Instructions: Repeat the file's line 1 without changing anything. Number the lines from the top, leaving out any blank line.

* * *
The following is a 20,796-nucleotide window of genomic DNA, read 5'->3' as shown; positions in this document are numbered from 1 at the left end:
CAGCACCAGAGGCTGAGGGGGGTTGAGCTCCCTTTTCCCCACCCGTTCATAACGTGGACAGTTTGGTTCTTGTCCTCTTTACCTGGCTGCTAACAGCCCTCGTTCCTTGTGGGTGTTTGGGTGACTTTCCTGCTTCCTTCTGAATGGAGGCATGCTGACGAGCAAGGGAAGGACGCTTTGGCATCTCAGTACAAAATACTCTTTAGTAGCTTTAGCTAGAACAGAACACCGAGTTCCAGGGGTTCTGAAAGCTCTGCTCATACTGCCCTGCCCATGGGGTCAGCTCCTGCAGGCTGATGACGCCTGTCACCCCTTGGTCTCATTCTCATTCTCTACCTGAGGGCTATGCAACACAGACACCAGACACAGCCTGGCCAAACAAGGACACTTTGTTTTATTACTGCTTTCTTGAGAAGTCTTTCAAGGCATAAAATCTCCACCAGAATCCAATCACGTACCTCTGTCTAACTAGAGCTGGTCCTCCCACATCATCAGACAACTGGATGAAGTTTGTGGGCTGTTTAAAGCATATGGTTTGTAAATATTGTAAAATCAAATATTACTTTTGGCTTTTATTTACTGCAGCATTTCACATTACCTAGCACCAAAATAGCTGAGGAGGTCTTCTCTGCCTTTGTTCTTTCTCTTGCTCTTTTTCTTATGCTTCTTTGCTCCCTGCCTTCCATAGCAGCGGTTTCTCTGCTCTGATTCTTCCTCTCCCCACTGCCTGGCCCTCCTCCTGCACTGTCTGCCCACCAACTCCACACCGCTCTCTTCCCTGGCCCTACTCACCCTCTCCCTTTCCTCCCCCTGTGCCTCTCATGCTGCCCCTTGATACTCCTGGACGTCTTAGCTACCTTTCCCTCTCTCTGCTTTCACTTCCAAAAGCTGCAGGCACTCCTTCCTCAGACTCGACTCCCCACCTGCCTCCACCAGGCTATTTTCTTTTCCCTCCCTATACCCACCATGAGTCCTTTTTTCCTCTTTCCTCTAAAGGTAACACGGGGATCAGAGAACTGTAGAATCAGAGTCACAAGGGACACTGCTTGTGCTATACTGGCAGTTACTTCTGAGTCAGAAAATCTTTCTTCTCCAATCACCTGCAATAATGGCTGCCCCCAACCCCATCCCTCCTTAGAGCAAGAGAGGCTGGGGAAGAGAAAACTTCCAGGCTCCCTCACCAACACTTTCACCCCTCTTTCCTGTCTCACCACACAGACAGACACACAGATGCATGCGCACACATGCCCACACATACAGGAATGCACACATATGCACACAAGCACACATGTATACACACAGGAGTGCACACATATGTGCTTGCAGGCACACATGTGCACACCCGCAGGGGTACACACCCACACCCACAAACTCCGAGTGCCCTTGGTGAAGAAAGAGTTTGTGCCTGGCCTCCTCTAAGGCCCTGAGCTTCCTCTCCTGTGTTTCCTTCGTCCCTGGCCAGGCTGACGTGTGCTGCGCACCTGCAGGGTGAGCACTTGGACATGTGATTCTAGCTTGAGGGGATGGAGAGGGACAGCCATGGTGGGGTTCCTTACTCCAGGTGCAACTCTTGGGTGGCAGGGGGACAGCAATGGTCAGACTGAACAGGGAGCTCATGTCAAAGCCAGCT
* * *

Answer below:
The following is a 20,796-nucleotide window of genomic DNA, read 5'->3' as shown; positions in this document are numbered from 1 at the left end: